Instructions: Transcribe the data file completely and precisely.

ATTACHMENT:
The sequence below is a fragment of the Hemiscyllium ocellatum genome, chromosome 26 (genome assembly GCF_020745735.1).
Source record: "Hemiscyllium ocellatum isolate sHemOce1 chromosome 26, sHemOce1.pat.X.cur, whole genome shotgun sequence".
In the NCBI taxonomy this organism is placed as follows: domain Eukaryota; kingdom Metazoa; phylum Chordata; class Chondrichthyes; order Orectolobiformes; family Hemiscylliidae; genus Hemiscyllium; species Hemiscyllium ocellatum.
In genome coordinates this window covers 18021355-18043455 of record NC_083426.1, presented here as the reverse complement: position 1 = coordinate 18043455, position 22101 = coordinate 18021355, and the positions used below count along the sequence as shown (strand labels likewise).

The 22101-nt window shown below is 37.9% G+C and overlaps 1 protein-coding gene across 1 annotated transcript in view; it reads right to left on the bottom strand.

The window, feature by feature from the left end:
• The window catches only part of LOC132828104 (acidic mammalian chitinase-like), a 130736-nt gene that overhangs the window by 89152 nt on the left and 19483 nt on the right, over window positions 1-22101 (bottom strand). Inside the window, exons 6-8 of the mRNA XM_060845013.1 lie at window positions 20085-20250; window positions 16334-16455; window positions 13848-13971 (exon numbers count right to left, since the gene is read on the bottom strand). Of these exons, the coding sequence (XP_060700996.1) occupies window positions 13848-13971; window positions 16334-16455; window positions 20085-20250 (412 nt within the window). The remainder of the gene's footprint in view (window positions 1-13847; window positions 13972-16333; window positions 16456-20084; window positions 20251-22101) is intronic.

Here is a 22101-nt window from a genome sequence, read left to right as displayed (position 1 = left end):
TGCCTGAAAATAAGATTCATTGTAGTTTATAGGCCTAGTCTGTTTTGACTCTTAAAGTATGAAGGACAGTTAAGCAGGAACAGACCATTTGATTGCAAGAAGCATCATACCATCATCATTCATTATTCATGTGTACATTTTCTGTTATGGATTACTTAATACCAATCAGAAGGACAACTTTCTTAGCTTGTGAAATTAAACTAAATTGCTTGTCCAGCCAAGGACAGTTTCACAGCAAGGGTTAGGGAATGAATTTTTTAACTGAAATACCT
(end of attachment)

The sequence below is a fragment of the Hemiscyllium ocellatum genome, chromosome 26 (genome assembly GCF_020745735.1).
Source record: "Hemiscyllium ocellatum isolate sHemOce1 chromosome 26, sHemOce1.pat.X.cur, whole genome shotgun sequence".
In the NCBI taxonomy this organism is placed as follows: domain Eukaryota; kingdom Metazoa; phylum Chordata; class Chondrichthyes; order Orectolobiformes; family Hemiscylliidae; genus Hemiscyllium; species Hemiscyllium ocellatum.
In genome coordinates this window covers 18021355-18043455 of record NC_083426.1, presented here as the reverse complement: position 1 = coordinate 18043455, position 22101 = coordinate 18021355, and the positions used below count along the sequence as shown (strand labels likewise).

The 22101-nt window shown below is 37.9% G+C and overlaps 1 protein-coding gene across 1 annotated transcript in view; it reads right to left on the bottom strand.

The window, feature by feature from the left end:
• The window catches only part of LOC132828104 (acidic mammalian chitinase-like), a 130736-nt gene that overhangs the window by 89152 nt on the left and 19483 nt on the right, over window positions 1-22101 (bottom strand). Inside the window, exons 6-8 of the mRNA XM_060845013.1 lie at window positions 20085-20250; window positions 16334-16455; window positions 13848-13971 (exon numbers count right to left, since the gene is read on the bottom strand). Of these exons, the coding sequence (XP_060700996.1) occupies window positions 13848-13971; window positions 16334-16455; window positions 20085-20250 (412 nt within the window). The remainder of the gene's footprint in view (window positions 1-13847; window positions 13972-16333; window positions 16456-20084; window positions 20251-22101) is intronic.

Here is a 22101-nt window from a genome sequence, read left to right as displayed (position 1 = left end):
TGCCTGAAAATAAGATTCATTGTAGTTTATAGGCCTAGTCTGTTTTGACTCTTAAAGTATGAAGGACAGTTAAGCAGGAACAGACCATTTGATTGCAAGAAGCATCATACCATCATCATTCATTATTCATGTGTACATTTTCTGTTATGGATTACTTAATACCAATCAGAAGGACAACTTTCTTAGCTTGTGAAATTAAACTAAATTGCTTGTCCAGCCAAGGACAGTTTCACAGCAAGGGTTAGGGAATGAATTTTTTAACTGAAATACCT